The risk of catheter associated urinary tract infection increases with increasing duration of indwelling urinary catheterization. Surgical Care Improvement Project National Quality Measures include urinary catheter removal on postoperative day 1 or postoperative day 2 with the day of surgery being day zero. Compliance rate with this measure at Alamance Regional Medical Center has been monitored since the fourth quarter of 2009. Quarterly compliance rates have varied from 76% to 92% without any consistent improvement noted. In order to improve the compliance rates, review of “missed opportunities” will focus on the reasons why Foley catheters were not discontinued. Strategies will then be developed for improving the process whereby the target population can be identified by physicians and nurses, alerts for appropriate Foley management can be communicated, and supporting documentation for exceptions will be recorded.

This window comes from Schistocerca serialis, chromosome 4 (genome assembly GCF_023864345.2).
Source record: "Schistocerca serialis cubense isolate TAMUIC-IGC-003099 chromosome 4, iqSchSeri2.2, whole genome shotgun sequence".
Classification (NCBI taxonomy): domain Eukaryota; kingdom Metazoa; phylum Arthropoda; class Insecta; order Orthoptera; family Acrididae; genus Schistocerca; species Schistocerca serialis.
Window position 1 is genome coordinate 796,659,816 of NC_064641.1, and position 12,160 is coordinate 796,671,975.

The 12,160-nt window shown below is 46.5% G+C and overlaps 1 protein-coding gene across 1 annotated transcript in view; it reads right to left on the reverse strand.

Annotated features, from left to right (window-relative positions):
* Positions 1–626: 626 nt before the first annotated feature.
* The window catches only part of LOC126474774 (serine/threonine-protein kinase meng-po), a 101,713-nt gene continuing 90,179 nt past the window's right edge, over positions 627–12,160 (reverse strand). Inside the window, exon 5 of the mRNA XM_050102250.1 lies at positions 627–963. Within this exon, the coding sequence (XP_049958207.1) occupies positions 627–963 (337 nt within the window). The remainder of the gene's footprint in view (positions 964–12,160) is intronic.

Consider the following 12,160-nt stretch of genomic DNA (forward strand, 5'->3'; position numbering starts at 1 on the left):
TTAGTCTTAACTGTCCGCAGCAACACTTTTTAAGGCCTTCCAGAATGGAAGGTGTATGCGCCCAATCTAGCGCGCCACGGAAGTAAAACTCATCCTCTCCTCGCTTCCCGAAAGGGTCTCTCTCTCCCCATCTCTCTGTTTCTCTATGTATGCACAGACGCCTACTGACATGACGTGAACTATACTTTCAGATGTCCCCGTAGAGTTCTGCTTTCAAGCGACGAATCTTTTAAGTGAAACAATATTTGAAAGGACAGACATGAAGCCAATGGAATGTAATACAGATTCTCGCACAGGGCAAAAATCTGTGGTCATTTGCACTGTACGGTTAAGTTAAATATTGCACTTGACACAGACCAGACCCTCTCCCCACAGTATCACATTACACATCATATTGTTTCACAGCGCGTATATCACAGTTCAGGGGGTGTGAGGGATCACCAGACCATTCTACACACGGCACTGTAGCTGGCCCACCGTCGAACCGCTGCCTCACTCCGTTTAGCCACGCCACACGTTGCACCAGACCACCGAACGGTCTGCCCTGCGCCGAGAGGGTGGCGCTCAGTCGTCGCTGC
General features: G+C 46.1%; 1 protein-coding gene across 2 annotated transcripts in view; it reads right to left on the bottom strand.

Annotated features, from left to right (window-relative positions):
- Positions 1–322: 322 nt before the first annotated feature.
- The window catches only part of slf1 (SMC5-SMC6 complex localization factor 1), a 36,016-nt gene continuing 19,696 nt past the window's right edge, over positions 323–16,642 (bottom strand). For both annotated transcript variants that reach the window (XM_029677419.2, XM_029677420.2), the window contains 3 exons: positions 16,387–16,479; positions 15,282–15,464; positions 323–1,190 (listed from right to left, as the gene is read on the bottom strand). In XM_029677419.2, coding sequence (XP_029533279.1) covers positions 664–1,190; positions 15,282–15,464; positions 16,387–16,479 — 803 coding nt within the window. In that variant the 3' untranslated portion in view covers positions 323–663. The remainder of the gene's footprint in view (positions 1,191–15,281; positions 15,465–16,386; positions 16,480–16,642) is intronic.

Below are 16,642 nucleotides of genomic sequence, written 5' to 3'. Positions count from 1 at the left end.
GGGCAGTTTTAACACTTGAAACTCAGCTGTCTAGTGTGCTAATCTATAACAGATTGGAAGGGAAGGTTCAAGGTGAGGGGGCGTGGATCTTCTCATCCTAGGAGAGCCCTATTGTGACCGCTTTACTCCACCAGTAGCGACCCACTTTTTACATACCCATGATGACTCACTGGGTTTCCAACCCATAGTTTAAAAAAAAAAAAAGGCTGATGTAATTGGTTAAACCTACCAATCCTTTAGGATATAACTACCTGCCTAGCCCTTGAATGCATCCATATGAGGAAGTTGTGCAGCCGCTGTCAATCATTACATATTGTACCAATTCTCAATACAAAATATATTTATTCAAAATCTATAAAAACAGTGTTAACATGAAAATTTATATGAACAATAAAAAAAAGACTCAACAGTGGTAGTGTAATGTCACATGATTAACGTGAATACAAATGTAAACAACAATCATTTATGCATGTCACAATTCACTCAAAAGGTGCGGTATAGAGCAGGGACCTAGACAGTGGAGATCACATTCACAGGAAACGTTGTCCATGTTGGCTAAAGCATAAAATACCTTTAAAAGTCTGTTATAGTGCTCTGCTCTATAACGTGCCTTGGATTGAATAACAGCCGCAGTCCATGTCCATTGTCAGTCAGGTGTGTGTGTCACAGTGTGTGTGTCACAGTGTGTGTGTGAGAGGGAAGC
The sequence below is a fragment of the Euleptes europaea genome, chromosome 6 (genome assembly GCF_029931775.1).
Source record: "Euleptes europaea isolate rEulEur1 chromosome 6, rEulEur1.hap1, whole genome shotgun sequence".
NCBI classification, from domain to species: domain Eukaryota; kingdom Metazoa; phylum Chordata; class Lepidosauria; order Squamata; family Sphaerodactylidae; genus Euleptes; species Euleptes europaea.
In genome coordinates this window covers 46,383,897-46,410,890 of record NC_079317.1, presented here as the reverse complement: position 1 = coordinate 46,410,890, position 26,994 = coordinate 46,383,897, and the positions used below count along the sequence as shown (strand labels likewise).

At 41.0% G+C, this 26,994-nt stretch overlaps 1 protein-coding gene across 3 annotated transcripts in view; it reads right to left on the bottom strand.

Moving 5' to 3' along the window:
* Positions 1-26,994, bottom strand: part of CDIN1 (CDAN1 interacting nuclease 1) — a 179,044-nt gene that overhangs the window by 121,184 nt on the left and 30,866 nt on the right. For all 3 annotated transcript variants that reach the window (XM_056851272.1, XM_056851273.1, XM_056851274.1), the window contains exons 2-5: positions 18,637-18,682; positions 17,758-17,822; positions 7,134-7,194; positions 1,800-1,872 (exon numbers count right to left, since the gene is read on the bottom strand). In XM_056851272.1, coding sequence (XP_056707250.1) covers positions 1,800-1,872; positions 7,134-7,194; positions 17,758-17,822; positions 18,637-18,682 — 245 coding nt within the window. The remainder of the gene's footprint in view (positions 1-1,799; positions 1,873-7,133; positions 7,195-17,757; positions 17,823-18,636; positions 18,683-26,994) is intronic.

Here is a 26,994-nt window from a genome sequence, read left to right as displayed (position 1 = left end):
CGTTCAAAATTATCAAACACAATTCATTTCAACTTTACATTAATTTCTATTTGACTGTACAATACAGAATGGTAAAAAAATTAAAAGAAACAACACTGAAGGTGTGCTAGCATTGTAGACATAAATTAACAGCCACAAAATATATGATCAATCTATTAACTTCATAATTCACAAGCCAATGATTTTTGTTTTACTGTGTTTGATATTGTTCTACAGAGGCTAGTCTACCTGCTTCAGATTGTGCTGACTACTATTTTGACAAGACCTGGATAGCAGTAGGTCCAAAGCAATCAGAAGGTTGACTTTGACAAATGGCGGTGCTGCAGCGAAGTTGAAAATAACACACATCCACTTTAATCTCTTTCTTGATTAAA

Dr Hooten’s project deals with the important issue of urinary catheter management after surgery. The goal is to incorporate “best practices” on catheter management in his hospital. He has worked directly with physicians, nursing staff and others to improve the process. To date, the team has reviewed the catheter replacement pathway and identified wide variances of use within the hospital. The team will begin modifications in the next 1-2 months.
July 2011 Update
- The numbers are good for the project and they are staying above the goal although not 100%.
- All surgical specialties are now participating with N=30-50 per month and showing only 2-3 variances per month.
- The automatic stops and nursing involvement is working very well.
- The catheter-associated UTIs are grouped with the entire hospital. The team is trying to segregate the ortho/surgical patients.
- The next step: Work with WI and OR to look at appropriate use of beta blockers peri-operatively. They have found that the inpatients were the patients not getting the beta blockers. Also, working with the QI department on a few projects to address later.
- When asked what motivates him to continue with the QI projects, Dr. Hooten said, “Investment in terms of my care of the patients. Improving quality and decreasing complications is important. It benefits the patient and the system. It goes beyond one physician and one patient.”
NCPIQUE Quality Fellows presentation to NCMS Foundation Board of Trustees on October 21, 2011.